For those who have been around Kaizen Karate for a little bit, you understand that our system is comprised of several key components, one of which is our kata, master form, from the International Karate Connections Association (IKCA). But, I have been asked, is the IKCA system Kenpo (with a ‘n’) or Kempo (with an ‘m’)? Lets discuss which is correct.
Kempo is the Japanese translation of the word “Chuan Fa” (Cantonese Romanization is typically “Ken Fat” / “Kyun Faat”) denoting self-defense systems with a Chinese origin. In Chinese, the typical meaning of the word “Chuan Fa” is “boxing” or ‘fighting technique’. So from a Japanese perspective, it simply means “Chinese Boxing” or “Chinese Fighting Techniques”.
So, what is the deal with regards to spelling it Kenpo vs Kempo? Some say that if it is spelled with an “n” that it is of Chinese origin. This is an incorrect statement. It is simply a Romanization “error”. It is the same characters in Japanese and is pronounced exactly the same. In “hiragana” (Japanese alphabet) both Kenpo and Kempo would be spelled in the same manner. The Romanization to Kempo is from the traditional Hepburn Romanization system, which was first used in the 3rd edition of the Japanese – English dictionary in 1887, and named after James Curtis Hepburn.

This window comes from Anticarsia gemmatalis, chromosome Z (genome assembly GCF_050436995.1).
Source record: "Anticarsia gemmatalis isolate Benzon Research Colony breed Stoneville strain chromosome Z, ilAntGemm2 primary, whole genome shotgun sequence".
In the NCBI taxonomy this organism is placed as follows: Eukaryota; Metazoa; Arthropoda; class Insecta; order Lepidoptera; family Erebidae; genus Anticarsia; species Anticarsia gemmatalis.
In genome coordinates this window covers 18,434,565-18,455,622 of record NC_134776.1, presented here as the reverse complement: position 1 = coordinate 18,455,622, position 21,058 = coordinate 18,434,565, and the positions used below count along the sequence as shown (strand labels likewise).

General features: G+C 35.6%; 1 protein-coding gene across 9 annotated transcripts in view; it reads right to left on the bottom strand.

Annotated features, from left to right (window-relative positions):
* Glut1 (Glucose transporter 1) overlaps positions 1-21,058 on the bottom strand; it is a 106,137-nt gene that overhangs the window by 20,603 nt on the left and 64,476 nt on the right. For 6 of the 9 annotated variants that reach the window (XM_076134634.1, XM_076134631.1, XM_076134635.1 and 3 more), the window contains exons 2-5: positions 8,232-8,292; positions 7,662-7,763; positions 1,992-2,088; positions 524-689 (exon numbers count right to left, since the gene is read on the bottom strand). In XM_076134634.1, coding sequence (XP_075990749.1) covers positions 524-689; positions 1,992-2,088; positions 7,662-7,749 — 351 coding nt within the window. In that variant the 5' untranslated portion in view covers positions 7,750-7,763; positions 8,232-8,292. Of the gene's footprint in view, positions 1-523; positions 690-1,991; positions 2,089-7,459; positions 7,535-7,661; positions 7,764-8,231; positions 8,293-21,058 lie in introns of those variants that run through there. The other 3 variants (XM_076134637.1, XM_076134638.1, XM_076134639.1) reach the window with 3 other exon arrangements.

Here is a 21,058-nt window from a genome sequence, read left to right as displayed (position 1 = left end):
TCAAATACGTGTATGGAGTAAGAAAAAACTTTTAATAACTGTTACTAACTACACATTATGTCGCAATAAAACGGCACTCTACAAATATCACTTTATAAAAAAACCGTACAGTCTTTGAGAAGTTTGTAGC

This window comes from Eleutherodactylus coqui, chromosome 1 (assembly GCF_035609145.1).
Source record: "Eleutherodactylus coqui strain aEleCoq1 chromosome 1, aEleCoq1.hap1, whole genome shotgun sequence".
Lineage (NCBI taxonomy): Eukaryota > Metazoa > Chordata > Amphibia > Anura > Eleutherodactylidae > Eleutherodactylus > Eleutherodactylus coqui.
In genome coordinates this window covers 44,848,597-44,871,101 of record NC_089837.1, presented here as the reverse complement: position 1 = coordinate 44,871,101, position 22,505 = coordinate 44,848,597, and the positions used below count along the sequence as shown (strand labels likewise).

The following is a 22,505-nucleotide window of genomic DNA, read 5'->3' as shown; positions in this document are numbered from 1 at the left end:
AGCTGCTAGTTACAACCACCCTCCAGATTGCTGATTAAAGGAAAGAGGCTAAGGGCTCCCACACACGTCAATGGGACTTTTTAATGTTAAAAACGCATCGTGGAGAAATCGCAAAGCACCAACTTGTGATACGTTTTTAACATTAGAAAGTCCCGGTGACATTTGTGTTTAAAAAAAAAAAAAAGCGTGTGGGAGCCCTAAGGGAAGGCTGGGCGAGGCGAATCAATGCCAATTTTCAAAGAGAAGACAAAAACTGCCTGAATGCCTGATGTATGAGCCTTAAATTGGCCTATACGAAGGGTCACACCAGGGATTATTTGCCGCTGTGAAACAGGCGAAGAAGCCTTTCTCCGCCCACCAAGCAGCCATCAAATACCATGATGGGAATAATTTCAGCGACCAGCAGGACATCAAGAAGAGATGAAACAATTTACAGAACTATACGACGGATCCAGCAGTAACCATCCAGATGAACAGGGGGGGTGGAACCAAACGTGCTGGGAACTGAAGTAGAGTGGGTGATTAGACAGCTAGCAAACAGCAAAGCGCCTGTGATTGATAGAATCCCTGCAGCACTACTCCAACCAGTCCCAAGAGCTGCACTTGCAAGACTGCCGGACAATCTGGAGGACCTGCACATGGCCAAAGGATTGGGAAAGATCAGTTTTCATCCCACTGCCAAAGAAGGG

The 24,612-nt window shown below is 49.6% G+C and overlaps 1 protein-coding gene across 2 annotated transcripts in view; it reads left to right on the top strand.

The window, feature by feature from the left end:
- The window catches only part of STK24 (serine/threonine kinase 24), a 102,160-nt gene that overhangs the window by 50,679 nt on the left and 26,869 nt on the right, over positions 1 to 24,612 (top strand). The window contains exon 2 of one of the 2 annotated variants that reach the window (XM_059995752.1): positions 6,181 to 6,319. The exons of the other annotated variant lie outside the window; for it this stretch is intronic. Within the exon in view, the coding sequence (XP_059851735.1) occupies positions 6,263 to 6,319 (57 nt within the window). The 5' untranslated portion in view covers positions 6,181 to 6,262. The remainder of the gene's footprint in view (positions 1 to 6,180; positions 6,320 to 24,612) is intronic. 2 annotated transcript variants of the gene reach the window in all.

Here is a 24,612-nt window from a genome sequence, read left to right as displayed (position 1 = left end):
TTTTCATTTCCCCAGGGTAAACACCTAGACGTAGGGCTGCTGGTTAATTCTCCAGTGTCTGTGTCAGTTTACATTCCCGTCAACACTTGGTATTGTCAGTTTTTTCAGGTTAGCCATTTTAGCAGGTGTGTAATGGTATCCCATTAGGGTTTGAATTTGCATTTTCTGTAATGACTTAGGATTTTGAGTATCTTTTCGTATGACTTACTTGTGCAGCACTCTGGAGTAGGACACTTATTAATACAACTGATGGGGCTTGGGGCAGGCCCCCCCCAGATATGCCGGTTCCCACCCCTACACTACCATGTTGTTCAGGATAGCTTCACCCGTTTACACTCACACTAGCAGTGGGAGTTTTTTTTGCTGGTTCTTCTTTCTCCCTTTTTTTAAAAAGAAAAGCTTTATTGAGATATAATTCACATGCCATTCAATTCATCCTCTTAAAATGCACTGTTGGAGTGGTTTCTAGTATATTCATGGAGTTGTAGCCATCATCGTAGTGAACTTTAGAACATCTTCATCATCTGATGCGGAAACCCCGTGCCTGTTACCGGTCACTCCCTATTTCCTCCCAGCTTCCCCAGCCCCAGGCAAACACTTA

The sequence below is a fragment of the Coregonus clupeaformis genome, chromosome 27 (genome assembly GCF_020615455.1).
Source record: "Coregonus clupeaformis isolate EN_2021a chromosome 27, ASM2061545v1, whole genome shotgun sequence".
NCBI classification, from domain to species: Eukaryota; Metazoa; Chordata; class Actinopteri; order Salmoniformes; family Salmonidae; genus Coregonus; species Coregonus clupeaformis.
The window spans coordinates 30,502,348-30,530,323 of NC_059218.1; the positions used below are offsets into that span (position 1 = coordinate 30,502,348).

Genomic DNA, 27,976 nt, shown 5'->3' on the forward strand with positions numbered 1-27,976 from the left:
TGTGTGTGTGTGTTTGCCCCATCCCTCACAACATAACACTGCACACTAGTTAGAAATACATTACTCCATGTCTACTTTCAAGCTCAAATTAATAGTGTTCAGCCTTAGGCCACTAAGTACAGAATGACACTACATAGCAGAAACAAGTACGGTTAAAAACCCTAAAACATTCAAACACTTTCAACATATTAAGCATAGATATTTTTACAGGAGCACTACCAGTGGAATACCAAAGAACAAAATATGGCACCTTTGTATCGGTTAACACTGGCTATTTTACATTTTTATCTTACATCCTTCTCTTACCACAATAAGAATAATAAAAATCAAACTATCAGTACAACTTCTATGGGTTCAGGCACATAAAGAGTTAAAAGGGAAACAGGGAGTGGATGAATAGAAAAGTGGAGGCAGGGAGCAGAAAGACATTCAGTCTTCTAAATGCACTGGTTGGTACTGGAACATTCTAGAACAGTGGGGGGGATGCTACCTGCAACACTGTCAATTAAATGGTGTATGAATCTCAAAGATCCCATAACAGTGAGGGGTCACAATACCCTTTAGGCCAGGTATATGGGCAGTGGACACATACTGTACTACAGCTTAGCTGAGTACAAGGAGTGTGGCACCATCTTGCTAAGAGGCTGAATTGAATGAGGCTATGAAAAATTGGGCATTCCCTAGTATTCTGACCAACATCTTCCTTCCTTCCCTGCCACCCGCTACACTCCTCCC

The original art of Kenpo taught in Hawaii was by Reverend James Mitose, who taught Kosho-Ryu Kenpo Jujutsu at the Official Self-Defense Club in Hawaii during the 1940s. The primary reason for the variation of spelling to Kempo in Hawaii was because Professor William K.S. Chow, who wanted to separate himself from the earlier spelling of Kenpo as used by Mitose; and also separate his art from the spelling used by some of his students (who chose to call their art Kenpo).
Nowadays you can typically understand the lineage of a system by the way it is spelled. Those spelled with an “m” often have a lineage to the martial art taught by Professor William K.S. Chow or his students in Hawaii; while the alternate spelling, Kenpo, is often used by systems with a lineage to Ed Parker (a student of Professor Chow).
At Kaizen Karate, we study the art as created by Senior Grand Masters Chuck Sullivan and Vic LeRoux, creators of the IKCA system. Both were students under Ed Parker, and thus we use the term “Kenpo”, with the “n”. But some might be asking what is the big deal and is it really important? Ask any good black belt and they will tell you, that it is the small details that can make all the difference in the world!